HOUSTON, TX - OCTOBER 28: Major League Baseball Commissioner Robert D. Manfred Jr. speaks to the media during a press conference prior to game four of the 2017 World Series between the Houston Astros and the Los Angeles Dodgers at Minute Maid Park on October 28, 2017 in Houston, Texas.
(Photo by Bob Levey/Getty Images)

Major League Baseball has been going through it lately. Between the Houston Astros sign-stealing scandal and the increased focus on the new collective bargaining agreement, MLB needed a big public image win. Instead of getting that win, MLB released a new plan to restructure the playoffs.

Kelly's Comments

With everything going on in Major League Baseball these days, the very last thing on anyone’s mind is that the playoff structure needs revamping.

Well, almost anyone’s mind.

According to Joel Sherman of the New York Post, Major League Baseball has unveiled a plan to restructure the playoffs.

And oh boy is it just a huge swing and miss.

The playoffs are hardly the issue with baseball in the modern age. Some might say that playoff baseball is perfect as is. However, MLB owners whose teams aren’t playoff mainstays would apparently disagree. And why would that be?

They don’t get playoff revenue.

Ownership that refuses to invest in acquiring quality talent at high prices quite simply don’t make the playoffs. So instead of spending more money, why not convince Commissioner Rob Manfred to just let more teams into the playoffs? Then, maybe they could squeak into a wildcard spot without increasing their payrolls. Playoff revenue without playoff costs. It’s an owner’s dream.

Maybe that’s just the conspiracy theorist in me talking, but I’ll challenge you as a reader to find a flaw in that logic. On the surface, you could convince yourself that it’s just a way to increase interest. Besides, having an increased chance of your team making the playoffs make you more inclined to follow them, right?

Sure that’s definitely a bonus. But I highly doubt “fan interest” is at the top of the priority list for most Major League Baseball owners. If you don’t believe that, just take a look at the Pittsburgh Pirates payroll for 2020. Then you tell me that Pirates ownership cares about fielding a decent team for the fans even if they know it’s not a playoff team.

Switching gears to the actual details of the playoff expansion is even more frustrating.

14 teams will make the Major League Baseball postseason

You read that right. Fourteen teams. Nearly half the league could be playing in the playoffs in 2022.

At this point, I’ll go ahead and ask where the incentive to field a truly elite team is. If the 2019 Washington Nationals are any evidence, getting to the playoffs hot is a lot more important than having the most talent. Talent holds up over the course of 162 games, but in a wild card game or a five-game series, you just need a few breaks to go your way.

Sherman pointed out how season record rankings and titles have corresponded over the past few seasons in an attempt to excite fans about the expanded playoffs.

I see it a different way. In 10 years, the best team in the regular season only won it all three times. Teams that finished outside the top five in record won four times.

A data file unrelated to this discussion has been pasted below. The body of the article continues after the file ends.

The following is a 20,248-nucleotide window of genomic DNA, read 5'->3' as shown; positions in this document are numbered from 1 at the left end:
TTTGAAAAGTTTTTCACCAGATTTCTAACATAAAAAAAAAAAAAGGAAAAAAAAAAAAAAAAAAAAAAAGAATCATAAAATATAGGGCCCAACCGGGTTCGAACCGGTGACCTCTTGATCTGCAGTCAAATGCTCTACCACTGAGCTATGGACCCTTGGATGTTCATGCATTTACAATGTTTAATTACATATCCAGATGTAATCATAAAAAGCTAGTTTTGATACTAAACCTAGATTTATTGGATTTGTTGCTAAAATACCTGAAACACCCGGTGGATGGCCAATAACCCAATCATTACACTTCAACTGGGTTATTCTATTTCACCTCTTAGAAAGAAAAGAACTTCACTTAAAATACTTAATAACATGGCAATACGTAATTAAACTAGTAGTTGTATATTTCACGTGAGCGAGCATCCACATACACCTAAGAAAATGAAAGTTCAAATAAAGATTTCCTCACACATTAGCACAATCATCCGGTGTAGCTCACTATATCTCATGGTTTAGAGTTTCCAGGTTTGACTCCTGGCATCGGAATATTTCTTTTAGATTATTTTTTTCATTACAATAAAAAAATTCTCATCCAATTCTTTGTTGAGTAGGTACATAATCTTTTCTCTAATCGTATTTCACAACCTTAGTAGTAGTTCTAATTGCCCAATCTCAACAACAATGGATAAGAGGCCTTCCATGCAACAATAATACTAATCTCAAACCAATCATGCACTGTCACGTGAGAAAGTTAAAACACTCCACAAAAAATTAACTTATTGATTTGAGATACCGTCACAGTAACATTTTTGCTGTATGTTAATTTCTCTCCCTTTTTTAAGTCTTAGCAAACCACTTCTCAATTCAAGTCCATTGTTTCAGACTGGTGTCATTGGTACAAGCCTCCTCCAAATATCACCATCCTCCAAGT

So I’d ask again, why spend money creating the most talented team when you could win with a pretty good team?

First-round bye for the top seeds

In this new playoff structure, the best team in each league would receive a bye in the first round of the playoffs.

While that might work great in football since they only play once a week, Cincinnati Reds pitcher Trevor Bauer has an important reminder about how baseball is played.

If you’re didn’t click on that tweet, let me sum it up for you. Not playing baseball for a week would be extremely detrimental to the best team in each league.

Baseball players are conditioned to play nearly every night. Repetition is everything in baseball. How often have baseball fans seen a talented prospect held in the minors because “the organization wants to make sure they’re getting regular playing time.”

A first-round bye is completely impractical because baseball players need the repetition of playing every day to stay in a rhythm. Finishing with the best record in your league would serve as punishment under this new structure.

Gerrit Cole, Cole Train T-Shirt

The division winner with the second-best record gets to pick their wild-card round opponent

This part of the playoff structure is the biggest gimmick of all. The best division-winning team that doesn’t get the bye, instead, gets to pick their opponent in the three-game playoff round. Apparently, 162 games isn’t enough to figure out who should play each other in the playoffs?

Instead, Major League Baseball would rather let the Twitter universe be set on fire by fanbases yelling, “Oh your team didn’t pick ours cause you’re so scared we’re better!” in all caps until Twitter stock dives so low that the website shuts down completely.

Just imagine the chaos if the New York Yankees had to choose between playing the Boston Red Sox or the Minnesota Twins one day.

To recap, this new playoff structure is probably a thinly veiled excuse to make owners more money without forcing them to invest more in their teams. It’s gimmicky as hell and makes zero logistical sense.

Of course, Commissioner Rob Manfred’s job is to make the owners happy so I guess he’s doing a bang-up job with this proposal.

Lifetime ballplayer and Yankee fan. Strongly believe that the eye-test and advanced stats can be used together instead of against each other.